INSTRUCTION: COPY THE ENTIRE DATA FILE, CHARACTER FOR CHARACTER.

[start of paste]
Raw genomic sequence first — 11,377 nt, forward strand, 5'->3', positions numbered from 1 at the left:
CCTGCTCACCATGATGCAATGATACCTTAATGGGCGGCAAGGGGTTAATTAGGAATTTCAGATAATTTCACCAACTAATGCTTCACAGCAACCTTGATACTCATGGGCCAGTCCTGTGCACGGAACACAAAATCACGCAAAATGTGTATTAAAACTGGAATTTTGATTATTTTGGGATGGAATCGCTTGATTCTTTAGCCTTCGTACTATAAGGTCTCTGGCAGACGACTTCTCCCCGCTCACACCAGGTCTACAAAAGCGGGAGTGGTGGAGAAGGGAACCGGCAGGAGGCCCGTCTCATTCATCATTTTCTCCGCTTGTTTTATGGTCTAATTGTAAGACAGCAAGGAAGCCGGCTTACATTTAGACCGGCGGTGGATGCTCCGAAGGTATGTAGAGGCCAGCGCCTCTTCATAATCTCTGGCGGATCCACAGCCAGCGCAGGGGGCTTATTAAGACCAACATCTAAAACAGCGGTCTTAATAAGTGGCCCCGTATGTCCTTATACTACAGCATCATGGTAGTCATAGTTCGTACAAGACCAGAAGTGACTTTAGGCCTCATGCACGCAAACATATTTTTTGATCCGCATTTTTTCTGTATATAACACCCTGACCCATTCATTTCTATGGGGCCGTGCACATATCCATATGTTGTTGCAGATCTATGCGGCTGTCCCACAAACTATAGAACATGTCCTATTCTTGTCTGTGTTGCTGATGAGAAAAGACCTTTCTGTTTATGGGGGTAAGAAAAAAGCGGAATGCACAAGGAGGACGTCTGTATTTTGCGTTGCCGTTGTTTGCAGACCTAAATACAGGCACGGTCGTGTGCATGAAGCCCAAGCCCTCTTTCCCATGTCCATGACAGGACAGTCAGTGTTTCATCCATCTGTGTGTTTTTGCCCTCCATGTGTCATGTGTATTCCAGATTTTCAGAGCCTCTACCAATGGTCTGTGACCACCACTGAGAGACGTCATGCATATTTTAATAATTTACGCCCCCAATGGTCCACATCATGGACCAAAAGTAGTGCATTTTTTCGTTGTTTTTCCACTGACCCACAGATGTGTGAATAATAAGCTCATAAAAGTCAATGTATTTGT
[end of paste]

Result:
Raw genomic sequence first — 11,377 nt, forward strand, 5'->3', positions numbered from 1 at the left:
CCTGCTCACCATGATGCAATGATACCTTAATGGGCGGCAAGGGGTTAATTAGGAATTTCAGATAATTTCACCAACTAATGCTTCACAGCAACCTTGATACTCATGGGCCAGTCCTGTGCACGGAACACAAAATCACGCAAAATGTGTATTAAAACTGGAATTTTGATTATTTTGGGATGGAATCGCTTGATTCTTTAGCCTTCGTACTATAAGGTCTCTGGCAGACGACTTCTCCCCGCTCACACCAGGTCTACAAAAGCGGGAGTGGTGGAGAAGGGAACCGGCAGGAGGCCCGTCTCATTCATCATTTTCTCCGCTTGTTTTATGGTCTAATTGTAAGACAGCAAGGAAGCCGGCTTACATTTAGACCGGCGGTGGATGCTCCGAAGGTATGTAGAGGCCAGCGCCTCTTCATAATCTCTGGCGGATCCACAGCCAGCGCAGGGGGCTTATTAAGACCAACATCTAAAACAGCGGTCTTAATAAGTGGCCCCGTATGTCCTTATACTACAGCATCATGGTAGTCATAGTTCGTACAAGACCAGAAGTGACTTTAGGCCTCATGCACGCAAACATATTTTTTGATCCGCATTTTTTCTGTATATAACACCCTGACCCATTCATTTCTATGGGGCCGTGCACATATCCATATGTTGTTGCAGATCTATGCGGCTGTCCCACAAACTATAGAACATGTCCTATTCTTGTCTGTGTTGCTGATGAGAAAAGACCTTTCTGTTTATGGGGGTAAGAAAAAAGCGGAATGCACAAGGAGGACGTCTGTATTTTGCGTTGCCGTTGTTTGCAGACCTAAATACAGGCACGGTCGTGTGCATGAAGCCCAAGCCCTCTTTCCCATGTCCATGACAGGACAGTCAGTGTTTCATCCATCTGTGTGTTTTTGCCCTCCATGTGTCATGTGTATTCCAGATTTTCAGAGCCTCTACCAATGGTCTGTGACCACCACTGAGAGACGTCATGCATATTTTAATAATTTACGCCCCCAATGGTCCACATCATGGACCAAAAGTAGTGCATTTTTTCGTTGTTTTTCCACTGACCCACAGATGTGTGAATAATAAGCTCATAAAAGTCAATGTATTTGT